Now that we know everything about the bike itself, let's compare the two pairs of values: -10.23 and -1.75 for the bike in RA and -37.43 and -31.58 for the bike in declination. Surely I'm missing something, but I think I can say that these values are not really comparable: especially the values in RA are not such as to be able to say that in space the two stars travel to preserve, even if separated 149 al , as would instead think of the term proper motion pair.
Let's make a comparison with a very well known star group (α1 Cen, α2 Cen and Proxima Cen) that we know is a physical ternary system of stars at the same distance from us: the values in mas/y for the three components, in RA and in decl, are (-3608 and 686) , (-3614 and 802) and finally (-3775 and 765). Apart from the values that in this case are very large (obviously, due to the distance of 4 al of the group compared to 600 and more al), but at least if we take the values in RA (-3608, -3614 and -3775) these are definitely comparable and so are the values in declination: this fact tells us that the three stars, even if they are at a certain distance between them, all three of them travel around the galaxy: a proper motion triplet.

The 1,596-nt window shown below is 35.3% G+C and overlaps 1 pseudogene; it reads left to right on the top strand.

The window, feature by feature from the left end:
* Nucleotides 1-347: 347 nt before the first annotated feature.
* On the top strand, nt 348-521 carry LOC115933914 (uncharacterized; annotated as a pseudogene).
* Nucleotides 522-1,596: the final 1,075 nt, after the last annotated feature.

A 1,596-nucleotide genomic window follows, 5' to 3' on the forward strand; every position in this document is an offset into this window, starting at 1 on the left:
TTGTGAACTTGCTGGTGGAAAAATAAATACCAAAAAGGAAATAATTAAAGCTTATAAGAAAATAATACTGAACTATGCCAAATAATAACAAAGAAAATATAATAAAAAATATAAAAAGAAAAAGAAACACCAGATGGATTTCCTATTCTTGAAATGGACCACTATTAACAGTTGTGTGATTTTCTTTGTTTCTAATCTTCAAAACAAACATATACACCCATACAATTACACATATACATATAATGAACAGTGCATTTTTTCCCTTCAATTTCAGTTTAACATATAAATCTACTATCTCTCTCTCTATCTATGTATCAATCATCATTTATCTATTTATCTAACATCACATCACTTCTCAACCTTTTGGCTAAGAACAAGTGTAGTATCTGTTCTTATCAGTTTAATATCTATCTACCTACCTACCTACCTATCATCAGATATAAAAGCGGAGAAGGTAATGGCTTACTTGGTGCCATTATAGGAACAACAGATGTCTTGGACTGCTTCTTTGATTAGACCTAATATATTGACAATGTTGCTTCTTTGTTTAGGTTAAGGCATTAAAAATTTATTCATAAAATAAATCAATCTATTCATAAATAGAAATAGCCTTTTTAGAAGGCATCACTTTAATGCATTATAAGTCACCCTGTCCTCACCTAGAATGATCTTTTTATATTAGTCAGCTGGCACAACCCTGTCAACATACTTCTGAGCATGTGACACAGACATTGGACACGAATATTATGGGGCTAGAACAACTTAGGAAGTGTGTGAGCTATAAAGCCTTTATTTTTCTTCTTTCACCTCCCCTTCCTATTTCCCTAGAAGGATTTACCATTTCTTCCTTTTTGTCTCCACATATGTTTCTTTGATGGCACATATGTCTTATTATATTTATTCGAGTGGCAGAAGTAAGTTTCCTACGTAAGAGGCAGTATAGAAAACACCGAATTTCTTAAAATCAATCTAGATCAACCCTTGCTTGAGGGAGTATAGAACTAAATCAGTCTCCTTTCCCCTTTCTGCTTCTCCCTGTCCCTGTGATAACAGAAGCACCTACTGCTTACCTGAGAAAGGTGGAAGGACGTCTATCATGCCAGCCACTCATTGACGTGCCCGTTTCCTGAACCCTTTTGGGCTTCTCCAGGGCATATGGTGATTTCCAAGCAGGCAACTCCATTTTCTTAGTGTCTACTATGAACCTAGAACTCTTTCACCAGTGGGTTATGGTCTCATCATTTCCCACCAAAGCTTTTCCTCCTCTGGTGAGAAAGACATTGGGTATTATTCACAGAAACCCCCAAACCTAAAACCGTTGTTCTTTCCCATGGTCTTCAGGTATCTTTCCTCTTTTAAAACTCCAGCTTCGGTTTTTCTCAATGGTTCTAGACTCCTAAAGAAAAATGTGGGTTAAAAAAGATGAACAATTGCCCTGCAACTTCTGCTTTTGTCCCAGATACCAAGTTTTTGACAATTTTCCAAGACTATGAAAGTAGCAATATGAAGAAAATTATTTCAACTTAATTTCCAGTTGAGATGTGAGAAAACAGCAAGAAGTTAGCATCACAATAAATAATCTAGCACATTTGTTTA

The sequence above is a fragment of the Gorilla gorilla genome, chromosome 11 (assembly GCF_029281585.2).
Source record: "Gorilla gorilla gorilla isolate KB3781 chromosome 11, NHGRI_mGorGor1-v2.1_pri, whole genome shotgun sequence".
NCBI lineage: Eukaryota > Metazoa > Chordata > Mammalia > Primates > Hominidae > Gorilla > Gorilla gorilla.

Maybe with the new GAIA (Global Astrometric Interferometer for Astrophysics) satellite that will make even more precise measurements, we will review all these arguments. By the way I didn't remember that the name of the Hipparcos satellite is actually an acronym: HIPPARCOS stands for High Precision Parallax Collecting Satellite...
I conclude. Dive into the information provided by wikipedia is never wise: you have to at least compare it with other sources, or you have to think about it together, as we have done now. Since anyone can write on wikipedia and anyone can make mistakes, then wikipedia is certainly not immune to errors.
Are you still there? I asked my friends Deltaunòpici and Deltaduèpici for information, but they grained their eyes (4 and 5 respectively) when they heard me talking about mas and other weirdness. The first ones, however, sent me the photo of their giant star (as always creepy and threatening) taken from a distance of 10 UA and never as in this case it can be said that a diameter of 220 volts is electrifying.
The other two big stars are θ Aps and α Aps, respectively a red giant of class M6 with a radius equal to 80 times that of the Sun and an orange giant of class K5 with a radius equal to 58 times, almost double the blameless Aldebaran.
Deep sky objects
Among the deep sky objects inside the Bird of Paradise we find a rich globular cluster called NGC 6101
the globular cluster NGC 6101
followed by another globular cluster, IC 4499...
the globular cluster IC 4499
and finally we have the spiral galaxy IC 4633.
the spiral galaxy IC 4633
That said, we have finished: the constellation has no stars that have received a denomination and the visibility from our latitudes is null.